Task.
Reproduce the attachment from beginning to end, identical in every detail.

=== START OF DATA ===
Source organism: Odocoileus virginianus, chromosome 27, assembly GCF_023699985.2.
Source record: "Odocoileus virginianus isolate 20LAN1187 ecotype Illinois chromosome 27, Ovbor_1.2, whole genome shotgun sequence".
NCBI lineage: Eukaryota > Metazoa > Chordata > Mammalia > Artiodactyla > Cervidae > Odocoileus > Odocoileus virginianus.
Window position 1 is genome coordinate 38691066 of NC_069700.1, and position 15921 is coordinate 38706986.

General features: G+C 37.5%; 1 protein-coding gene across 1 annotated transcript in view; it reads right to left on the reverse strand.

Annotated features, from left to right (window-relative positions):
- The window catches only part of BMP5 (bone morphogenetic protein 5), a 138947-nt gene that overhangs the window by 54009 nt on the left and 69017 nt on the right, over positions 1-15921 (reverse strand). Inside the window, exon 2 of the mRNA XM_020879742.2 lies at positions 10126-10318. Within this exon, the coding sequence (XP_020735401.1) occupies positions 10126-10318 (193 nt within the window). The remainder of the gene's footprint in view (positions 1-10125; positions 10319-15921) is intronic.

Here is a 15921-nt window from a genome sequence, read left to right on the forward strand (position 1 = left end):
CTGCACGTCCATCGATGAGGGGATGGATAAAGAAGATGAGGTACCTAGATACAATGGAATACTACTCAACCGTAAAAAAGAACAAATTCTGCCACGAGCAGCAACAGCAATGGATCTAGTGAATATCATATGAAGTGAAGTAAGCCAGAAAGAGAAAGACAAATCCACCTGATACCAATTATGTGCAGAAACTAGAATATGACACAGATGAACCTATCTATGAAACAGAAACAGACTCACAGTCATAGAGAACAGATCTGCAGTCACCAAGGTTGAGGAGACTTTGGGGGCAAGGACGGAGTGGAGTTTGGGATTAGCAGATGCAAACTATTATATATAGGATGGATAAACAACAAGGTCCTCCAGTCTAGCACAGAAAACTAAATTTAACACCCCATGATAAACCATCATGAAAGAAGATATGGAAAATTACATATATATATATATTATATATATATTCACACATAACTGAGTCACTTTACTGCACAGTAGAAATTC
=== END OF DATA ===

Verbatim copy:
Source organism: Odocoileus virginianus, chromosome 27, assembly GCF_023699985.2.
Source record: "Odocoileus virginianus isolate 20LAN1187 ecotype Illinois chromosome 27, Ovbor_1.2, whole genome shotgun sequence".
NCBI lineage: Eukaryota > Metazoa > Chordata > Mammalia > Artiodactyla > Cervidae > Odocoileus > Odocoileus virginianus.
Window position 1 is genome coordinate 38691066 of NC_069700.1, and position 15921 is coordinate 38706986.

General features: G+C 37.5%; 1 protein-coding gene across 1 annotated transcript in view; it reads right to left on the reverse strand.

Annotated features, from left to right (window-relative positions):
- The window catches only part of BMP5 (bone morphogenetic protein 5), a 138947-nt gene that overhangs the window by 54009 nt on the left and 69017 nt on the right, over positions 1-15921 (reverse strand). Inside the window, exon 2 of the mRNA XM_020879742.2 lies at positions 10126-10318. Within this exon, the coding sequence (XP_020735401.1) occupies positions 10126-10318 (193 nt within the window). The remainder of the gene's footprint in view (positions 1-10125; positions 10319-15921) is intronic.

Here is a 15921-nt window from a genome sequence, read left to right on the forward strand (position 1 = left end):
CTGCACGTCCATCGATGAGGGGATGGATAAAGAAGATGAGGTACCTAGATACAATGGAATACTACTCAACCGTAAAAAAGAACAAATTCTGCCACGAGCAGCAACAGCAATGGATCTAGTGAATATCATATGAAGTGAAGTAAGCCAGAAAGAGAAAGACAAATCCACCTGATACCAATTATGTGCAGAAACTAGAATATGACACAGATGAACCTATCTATGAAACAGAAACAGACTCACAGTCATAGAGAACAGATCTGCAGTCACCAAGGTTGAGGAGACTTTGGGGGCAAGGACGGAGTGGAGTTTGGGATTAGCAGATGCAAACTATTATATATAGGATGGATAAACAACAAGGTCCTCCAGTCTAGCACAGAAAACTAAATTTAACACCCCATGATAAACCATCATGAAAGAAGATATGGAAAATTACATATATATATATATTATATATATATTCACACATAACTGAGTCACTTTACTGCACAGTAGAAATTC